Wednesday, September 21, 2005

The ASCOT Trial Results: Calcium Channel Blockers & ACE Inhibitors vs. Beta Blockers & Thiazide Diuretics

Results from the ASCOT trial were recently published in the Lancet. The results apparently showed that a regimen of a calcium channel blocker and ACE inhibitor was associated with a decreased rate of cardiovascular events and diabetes than a regimen of a beta blocker and thiazide diuretic.

The study was stopped prematurely after 5·5 years median follow-up and accumulated in total 106,153 patient-years of observation. Though not significant, compared with the atenolol-based regimen, fewer individuals on the amlodipine-based regimen had a primary endpoint (429 vs 474; unadjusted HR 0·90, 95% CI 0·79–1·02, p=0·1052), fatal and non-fatal stroke (327 vs 422; 0·77, 0·66–0·89, p=0·0003), total cardiovascular events and procedures (1362 vs 1602; 0·84, 0·78–0·90, p<0·0001), p="0·025).">The amlodipine-based regimen prevented more major cardiovascular events and induced less diabetes than the atenolol-based regimen. On the basis of previous trial evidence, these effects might not be entirely explained by better control of blood pressure, and this issue is addressed in the accompanying article. Nevertheless, the results have implications with respect to optimum combinations of antihypertensive agents.

A major criticism of the study is that patients in the calcium channel blocker arm had a lower blood pressure than patients in the beta blocker arm. In a separate analysis, this accounted for a large percentage of the benefit, and the adjusted results were no longer statistically significant.
Multivariate adjustment accounted for about half of the differences in coronary events and for about 40% of the differences in stroke events between the treatment regimens tested in ASCOT-BPLA, but residual differences were no longer significant. These residual differences could indicate inadequate statistical adjustment, but it remains possible that differential effects of the two treatment regimens on other variables also contributed to the different rates noted, particularly for stroke.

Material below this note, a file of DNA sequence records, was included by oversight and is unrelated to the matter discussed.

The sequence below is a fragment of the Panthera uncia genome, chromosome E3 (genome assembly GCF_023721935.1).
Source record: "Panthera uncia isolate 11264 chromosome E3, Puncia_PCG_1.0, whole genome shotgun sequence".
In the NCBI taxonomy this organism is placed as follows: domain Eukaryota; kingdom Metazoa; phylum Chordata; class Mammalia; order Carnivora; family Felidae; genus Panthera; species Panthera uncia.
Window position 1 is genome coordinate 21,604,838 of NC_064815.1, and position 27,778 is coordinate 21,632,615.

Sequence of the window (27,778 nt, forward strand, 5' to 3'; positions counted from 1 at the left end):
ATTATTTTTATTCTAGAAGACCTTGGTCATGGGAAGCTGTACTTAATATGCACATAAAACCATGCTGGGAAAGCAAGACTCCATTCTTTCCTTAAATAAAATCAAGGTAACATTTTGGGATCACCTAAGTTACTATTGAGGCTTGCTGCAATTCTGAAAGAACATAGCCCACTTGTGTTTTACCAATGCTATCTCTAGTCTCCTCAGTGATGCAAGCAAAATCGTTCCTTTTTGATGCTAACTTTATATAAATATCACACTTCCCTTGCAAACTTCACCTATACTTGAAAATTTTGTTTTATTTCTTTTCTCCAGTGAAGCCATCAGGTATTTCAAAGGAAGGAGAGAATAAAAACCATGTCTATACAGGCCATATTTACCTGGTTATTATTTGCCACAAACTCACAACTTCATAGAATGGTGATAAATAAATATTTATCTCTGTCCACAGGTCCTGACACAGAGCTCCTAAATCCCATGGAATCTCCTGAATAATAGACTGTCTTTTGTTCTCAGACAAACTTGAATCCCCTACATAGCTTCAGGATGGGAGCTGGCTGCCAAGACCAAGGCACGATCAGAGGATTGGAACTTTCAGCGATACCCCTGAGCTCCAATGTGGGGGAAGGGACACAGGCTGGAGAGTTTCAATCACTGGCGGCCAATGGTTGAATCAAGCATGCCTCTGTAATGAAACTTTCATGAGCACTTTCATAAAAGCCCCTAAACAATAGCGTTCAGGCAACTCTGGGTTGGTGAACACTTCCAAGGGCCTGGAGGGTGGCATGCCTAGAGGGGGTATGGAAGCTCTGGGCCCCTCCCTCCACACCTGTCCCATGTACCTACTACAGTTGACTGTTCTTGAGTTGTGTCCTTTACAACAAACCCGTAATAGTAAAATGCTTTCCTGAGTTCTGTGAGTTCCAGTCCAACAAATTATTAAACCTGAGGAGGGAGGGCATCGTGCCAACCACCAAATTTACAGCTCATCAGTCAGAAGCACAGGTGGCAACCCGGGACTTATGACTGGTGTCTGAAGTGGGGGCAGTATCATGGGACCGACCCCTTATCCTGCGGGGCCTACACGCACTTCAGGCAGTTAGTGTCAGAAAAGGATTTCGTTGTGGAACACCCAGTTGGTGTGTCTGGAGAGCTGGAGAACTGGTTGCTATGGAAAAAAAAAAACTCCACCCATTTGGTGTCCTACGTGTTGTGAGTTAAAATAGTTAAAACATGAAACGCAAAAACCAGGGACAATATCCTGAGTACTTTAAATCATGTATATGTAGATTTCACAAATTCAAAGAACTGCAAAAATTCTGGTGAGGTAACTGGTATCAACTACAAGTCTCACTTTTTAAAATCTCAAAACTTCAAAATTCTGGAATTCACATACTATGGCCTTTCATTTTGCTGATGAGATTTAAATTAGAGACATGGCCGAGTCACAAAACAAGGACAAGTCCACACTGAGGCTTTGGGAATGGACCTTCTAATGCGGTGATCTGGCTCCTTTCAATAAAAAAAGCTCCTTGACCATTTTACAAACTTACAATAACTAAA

Based on these results, it is uncertain whether current blood pressure guidelines should be changed to favor calcium channel blockers and ACE inhibitors over beta blockers and thiazide diuretics.

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1 comment:

Anonymous said...

In addition, the magic of ACE-Inhibitors is highlighted as well.

I think that it is a tragedy that Pfizer has been ramming Norvasc down folks throats (number one rx'd antihypertensive worldwide!) and used it in the Caduet combo pill rather than quinapril. In addition, they are foolhardy in being so gunshy in focusing on heart failure for Inspra. It is a great 3rd or 4th line antihypertensive agent and has an FDA approved indication for hypertension.

I don't understand these guys sometimes.